On Wabi-Sabi Wednesdays, I feature excerpts from my book, Simply Imperfect: Revisiting the Wabi-Sabi House, released this month.
“If you fiddle this way and that with the flowers and consequently they wither, that will be no benefit. It is the same with a person’s life.” —Sen Soshitsu XV
Wabi-sabi flowers (chabana) aren’t arranged. They’re placed, in their most natural form, into unpretentious vessels.
Nagarie, a simple, austere style of arranging flowers that literally translates as “throw in,” evolved alongside tea ceremony in the 16th century. This method requires no training or talent, but it does require humility, in admitting we can’t improve on nature, and a willingness to observe without judging or meddling. (No problem, right?)
“It is just meaningless to employ readymade ideas when arranging flowers,” Shogo Kariyazaki, Japan’s most famous flower arranger, told the Daily Yomiuri. “Flowers are already complete in their natural beauty. You need to have originality and ingenuity when making beautiful arrangements with them...Arranging flowers can be compared to cooking, You can make tasty dishes once you are able to apply your own ideas to basic recipes.”
Unlike ikebana, which has a litany of stringent, stylized rules about how to combine and arrange flowers, chabana (“tea flowers”) has only one: strive for a simple, natural look. Wabi flowers are always seasonal, arranged to look as they do in the fields. Each stem gets room to breathe; they’re never crowded into big, frothy mounds. Stems aren’t cut down to create uniformity; no frogs or wires are used. Branches are never forced, and tulips bending in their final days are as welcome as sprightly daffodils.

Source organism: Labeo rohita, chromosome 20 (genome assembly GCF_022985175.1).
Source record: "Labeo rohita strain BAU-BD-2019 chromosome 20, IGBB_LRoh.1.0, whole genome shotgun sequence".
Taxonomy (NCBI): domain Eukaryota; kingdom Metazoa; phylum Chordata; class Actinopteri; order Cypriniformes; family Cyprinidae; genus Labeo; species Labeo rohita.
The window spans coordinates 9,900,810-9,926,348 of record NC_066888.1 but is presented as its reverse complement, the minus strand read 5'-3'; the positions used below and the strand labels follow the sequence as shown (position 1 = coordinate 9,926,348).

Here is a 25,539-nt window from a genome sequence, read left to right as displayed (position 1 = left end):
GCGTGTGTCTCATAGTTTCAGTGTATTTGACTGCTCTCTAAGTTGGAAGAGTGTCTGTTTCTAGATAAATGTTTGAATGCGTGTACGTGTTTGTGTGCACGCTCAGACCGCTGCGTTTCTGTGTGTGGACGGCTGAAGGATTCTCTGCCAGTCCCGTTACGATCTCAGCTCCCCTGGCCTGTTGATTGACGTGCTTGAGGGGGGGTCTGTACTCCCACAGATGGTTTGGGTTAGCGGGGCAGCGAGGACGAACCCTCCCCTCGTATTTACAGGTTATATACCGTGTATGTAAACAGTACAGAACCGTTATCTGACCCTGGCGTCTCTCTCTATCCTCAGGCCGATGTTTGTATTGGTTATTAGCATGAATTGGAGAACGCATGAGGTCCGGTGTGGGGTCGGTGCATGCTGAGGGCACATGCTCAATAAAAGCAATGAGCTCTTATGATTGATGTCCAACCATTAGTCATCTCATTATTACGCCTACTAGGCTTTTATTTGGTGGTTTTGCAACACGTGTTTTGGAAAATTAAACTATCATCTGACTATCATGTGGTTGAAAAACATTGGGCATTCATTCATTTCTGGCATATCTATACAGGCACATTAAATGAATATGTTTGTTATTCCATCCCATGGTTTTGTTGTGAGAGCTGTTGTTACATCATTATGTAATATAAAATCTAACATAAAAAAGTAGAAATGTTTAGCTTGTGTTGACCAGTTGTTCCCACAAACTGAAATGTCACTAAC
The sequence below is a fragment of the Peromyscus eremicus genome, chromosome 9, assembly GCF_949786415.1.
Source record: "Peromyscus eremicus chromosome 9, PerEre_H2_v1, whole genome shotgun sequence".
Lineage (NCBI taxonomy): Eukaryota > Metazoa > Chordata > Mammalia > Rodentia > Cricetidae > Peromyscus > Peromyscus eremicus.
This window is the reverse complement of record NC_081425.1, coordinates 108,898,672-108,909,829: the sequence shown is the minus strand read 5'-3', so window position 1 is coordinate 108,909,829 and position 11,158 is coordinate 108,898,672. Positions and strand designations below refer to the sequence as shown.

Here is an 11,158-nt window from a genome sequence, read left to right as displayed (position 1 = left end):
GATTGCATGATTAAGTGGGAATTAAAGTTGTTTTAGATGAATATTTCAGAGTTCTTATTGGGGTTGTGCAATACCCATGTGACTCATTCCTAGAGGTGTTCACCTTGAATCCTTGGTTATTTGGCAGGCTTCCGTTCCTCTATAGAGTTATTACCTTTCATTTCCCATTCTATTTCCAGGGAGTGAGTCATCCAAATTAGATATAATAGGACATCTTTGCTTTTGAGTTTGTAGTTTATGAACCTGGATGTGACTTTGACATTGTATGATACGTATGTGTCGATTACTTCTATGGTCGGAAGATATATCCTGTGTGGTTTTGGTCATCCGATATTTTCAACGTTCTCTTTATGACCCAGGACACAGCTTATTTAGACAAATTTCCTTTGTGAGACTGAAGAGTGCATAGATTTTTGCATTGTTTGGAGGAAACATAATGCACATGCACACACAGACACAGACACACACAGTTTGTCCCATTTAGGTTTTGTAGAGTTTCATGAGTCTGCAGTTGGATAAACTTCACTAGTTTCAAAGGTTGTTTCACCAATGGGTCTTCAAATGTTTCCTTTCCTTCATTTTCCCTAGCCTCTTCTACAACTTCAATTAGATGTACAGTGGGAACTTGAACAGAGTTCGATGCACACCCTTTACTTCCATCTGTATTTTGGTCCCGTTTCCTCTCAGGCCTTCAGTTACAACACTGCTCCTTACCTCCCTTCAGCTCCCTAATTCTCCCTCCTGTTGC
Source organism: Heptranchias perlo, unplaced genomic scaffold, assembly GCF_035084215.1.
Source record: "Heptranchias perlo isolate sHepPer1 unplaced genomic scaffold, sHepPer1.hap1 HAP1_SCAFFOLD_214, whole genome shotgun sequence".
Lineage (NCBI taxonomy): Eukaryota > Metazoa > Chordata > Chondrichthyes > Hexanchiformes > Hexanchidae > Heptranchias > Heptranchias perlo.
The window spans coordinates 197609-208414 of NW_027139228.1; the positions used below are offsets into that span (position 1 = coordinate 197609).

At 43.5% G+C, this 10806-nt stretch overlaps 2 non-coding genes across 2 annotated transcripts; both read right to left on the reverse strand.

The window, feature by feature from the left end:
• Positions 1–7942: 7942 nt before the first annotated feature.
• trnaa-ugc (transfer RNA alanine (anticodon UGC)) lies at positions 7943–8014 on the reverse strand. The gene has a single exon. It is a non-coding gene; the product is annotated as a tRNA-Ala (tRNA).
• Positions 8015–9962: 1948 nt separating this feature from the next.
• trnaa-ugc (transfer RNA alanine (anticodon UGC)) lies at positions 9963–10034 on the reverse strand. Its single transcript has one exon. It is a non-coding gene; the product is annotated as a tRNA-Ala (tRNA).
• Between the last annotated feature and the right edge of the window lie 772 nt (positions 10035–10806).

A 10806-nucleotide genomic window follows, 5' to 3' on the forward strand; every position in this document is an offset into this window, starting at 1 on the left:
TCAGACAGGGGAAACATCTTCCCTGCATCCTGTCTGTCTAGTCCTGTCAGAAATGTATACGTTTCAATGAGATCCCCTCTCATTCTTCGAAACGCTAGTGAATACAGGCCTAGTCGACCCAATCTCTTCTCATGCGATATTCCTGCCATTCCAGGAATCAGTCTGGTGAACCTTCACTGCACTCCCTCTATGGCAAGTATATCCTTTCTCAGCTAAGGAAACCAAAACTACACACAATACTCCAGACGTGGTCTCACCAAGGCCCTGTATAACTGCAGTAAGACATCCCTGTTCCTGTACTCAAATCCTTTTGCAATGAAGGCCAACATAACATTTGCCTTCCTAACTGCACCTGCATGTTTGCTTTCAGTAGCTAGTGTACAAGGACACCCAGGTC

Minimalism is key: One wild rose bud trumps a blowsy display of English roses. Pick a few chicory stems from between the sidewalk’s cracks and let them settle into an old bottle. Work with single flowers and small, odd numbers. (That tired old design rule that sets three as the standard became the norm because it works.) Forget about flowers and use a solitary branch (bare in midwinter, budding in springtime) or a few tall grasses. Trade in crystal vases for humble containers: baskets, bamboo slices, hollowed gourds, old jars, a well-shaped bottle that held dessert wine. (Pretty old wabi-sabi bottles—ranging in price from $1 in parts of West Texas to $15 in Northern California—are prolific at pawn shops and flea markets.)
Wabi flowers are arranged as they're found in the field, in humble containers. Photo by Joe Coca